Last Updated on March 6, 2023
Google Analytics 4 (GA4) is the new version of Google’s popular analytics platform. It offers a range of powerful features and insights for marketers and website owners looking to track user behavior. One such feature is the ability to use UTM parameters to gain detailed insights into user activity on your site. In this article, we’ll discuss how UTM parameters work in GA4, as well as how to create them and view their data in GA4.
What Are UTM Parameters in Google Analytics 4?
UTM parameters are just small pieces of identifying information appended to the top of a URL in a hyperlink. They communicate with Google Analytics and can provide a great deal of helpful information for digital marketers who use them properly. Below we will go over all you need to know about how UTM parameters work and can be used in Google Analytics 4 (GA4).
If you haven’t migrated to GA4 yet, we’ve created a FREE GA4 Migration Checklist.
Why UTM Parameters Are Important?
UTM parameters are used to evaluate the effectiveness of different marketing campaigns, such as a special email newsletter or a particular seasonal marketing campaign, or maybe an A/B test on a paid ad.
If a user is clicking a URL with UTM parameters that will subsequently land on a specific website, then they will be classified by Google Analytics as a campaign traffic source. From here, digital marketers can analyze all of the campaign traffic they drove to a specific website within one single container. There are multiple UTM parameters available in Google Analytics 4, and each of them can be used to categorize all website traffic in precisely the same way.
An example of what a UTM tag looks like is: ?utm_source=gmail&utm_medium=email&utm_campaign=subscribe
UTM parameters can be used to gain a deeper comprehension of visitors to your site. They may be particularly useful for distinguishing between organic (unpaid) traffic sources that Google Analytics won’t understand and obtaining more information relevant to paid marketing campaigns (PPC, Paid Social Media Ads, etc.).
Manual UTM Parameter Tagging and Scopes
As there are a few different ways to utilize manual tagging of UTM parameters, below is a list of how Google is identifying each UTM tag parameter and its dimensions under them (bullet points):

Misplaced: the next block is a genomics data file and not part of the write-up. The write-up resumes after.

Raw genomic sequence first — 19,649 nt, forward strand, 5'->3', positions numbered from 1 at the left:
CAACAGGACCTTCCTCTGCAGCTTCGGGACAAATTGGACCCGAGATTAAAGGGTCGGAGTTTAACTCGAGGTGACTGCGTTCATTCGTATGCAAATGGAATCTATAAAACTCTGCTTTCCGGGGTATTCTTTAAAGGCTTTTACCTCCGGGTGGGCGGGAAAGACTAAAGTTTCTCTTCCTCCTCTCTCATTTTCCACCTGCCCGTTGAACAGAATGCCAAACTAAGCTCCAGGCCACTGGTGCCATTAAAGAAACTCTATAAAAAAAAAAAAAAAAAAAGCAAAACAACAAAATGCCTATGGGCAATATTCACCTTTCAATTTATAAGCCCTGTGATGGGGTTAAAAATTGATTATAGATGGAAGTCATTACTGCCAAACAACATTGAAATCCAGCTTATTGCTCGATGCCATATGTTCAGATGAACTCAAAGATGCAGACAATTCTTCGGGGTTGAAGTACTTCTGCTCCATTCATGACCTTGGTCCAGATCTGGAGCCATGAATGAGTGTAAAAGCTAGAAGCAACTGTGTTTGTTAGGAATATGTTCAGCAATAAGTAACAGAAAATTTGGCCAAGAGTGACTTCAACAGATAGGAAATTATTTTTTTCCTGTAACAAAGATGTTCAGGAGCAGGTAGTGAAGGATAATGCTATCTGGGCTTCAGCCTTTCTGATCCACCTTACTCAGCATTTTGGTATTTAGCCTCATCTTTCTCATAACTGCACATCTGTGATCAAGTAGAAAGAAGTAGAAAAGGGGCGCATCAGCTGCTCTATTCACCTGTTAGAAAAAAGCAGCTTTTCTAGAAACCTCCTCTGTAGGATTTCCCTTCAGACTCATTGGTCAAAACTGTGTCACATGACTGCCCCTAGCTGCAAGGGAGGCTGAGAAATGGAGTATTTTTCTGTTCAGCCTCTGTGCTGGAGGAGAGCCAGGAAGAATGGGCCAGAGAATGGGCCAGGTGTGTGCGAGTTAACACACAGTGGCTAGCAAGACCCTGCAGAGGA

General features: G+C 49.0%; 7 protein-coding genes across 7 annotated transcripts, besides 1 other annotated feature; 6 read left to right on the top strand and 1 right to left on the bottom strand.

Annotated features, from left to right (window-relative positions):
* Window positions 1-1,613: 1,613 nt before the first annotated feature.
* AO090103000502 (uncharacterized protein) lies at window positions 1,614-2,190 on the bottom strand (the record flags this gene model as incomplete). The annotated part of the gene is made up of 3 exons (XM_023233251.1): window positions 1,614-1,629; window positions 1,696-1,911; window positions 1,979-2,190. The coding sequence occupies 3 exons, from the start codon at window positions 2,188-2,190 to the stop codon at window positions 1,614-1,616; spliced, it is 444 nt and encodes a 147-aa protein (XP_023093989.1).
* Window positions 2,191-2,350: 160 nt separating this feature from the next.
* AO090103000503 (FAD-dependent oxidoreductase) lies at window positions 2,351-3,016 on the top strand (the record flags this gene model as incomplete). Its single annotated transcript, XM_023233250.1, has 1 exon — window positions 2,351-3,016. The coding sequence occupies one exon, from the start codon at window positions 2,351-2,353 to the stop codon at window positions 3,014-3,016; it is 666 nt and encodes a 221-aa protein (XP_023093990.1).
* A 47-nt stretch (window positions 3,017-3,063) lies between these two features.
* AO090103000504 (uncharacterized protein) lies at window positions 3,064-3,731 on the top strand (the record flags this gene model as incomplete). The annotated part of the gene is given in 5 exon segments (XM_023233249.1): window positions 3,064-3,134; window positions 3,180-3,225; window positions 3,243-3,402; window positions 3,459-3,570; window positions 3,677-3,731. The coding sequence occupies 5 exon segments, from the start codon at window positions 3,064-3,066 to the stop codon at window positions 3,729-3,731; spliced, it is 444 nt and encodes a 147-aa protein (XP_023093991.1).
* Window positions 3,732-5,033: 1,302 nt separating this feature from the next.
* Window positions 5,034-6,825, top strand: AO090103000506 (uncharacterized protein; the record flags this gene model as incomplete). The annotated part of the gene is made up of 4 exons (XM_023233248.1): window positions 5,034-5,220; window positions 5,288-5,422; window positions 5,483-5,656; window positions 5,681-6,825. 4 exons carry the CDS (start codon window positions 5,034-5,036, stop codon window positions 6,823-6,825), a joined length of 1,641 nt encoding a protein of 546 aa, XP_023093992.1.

- First user source
- Session source
- First user medium
- Session medium
- First user campaign
- Session campaign
- Manual ad content
- Session manual ad content
- First user manual ad content
- Manual term
- Session manual term
- First user manual term
- Source platform
- Session source platform
- First user source platform
- Creative format
- Session creative format
- First user creative format
- Marketing tactic
- Session marketing tactic
- First user marketing tactic
Many of these parameters utilize the dimensions with the details identified inside them being “scopes”. A session scope dimension refers to a specific session that is being evaluated. The “User-scope” dimension describes the person who is performing the action. Regardless if the user revisits your site from a different source, the first user source dimension noted by the utm_source parameter will always reflect the same source.
Utilize Google Analytics URL Builder to help construct your URLs.
How Can You See UTM Parameters in GA4?
From your GA4 property click Reports > Traffic Acquisition.
Once you’ve done the step above, you’ll see a report that has your website traffic grouped by the traffic channel. Click the small drop-down arrow on the left of the blue + to change how your traffic is grouped.
If you then click the blue + next to the drop-down menu you will be able to select a secondary dimension. Adding a secondary dimension is to allow you to add a second attribute to better drill into your traffic data.
You can also change your primary dimension to one of your UTM parameters and then add the secondary dimension you want to further evaluate your campaign-tagged traffic.
Dive more into Google Analytics 4 reports and analysis hub.
Conclusion: Google Analytics 4 UTM Parameters
Understanding UTM parameters can be confusing when you’re new to using them. However, as a marketer, it is important to utilize them to further drill down into your data through Google Analytics 4 to better understand your website traffic and allow you to optimize for the best-desired results. We’ve also written about how GA4 event tracking works.
Don’t forget that Google is mandating that all users with a Google Universal Analytics account migrate to a GA4 property ASAP. If you don’t know where to start, we have you covered with a FREE Google Analytics Migration Checklist.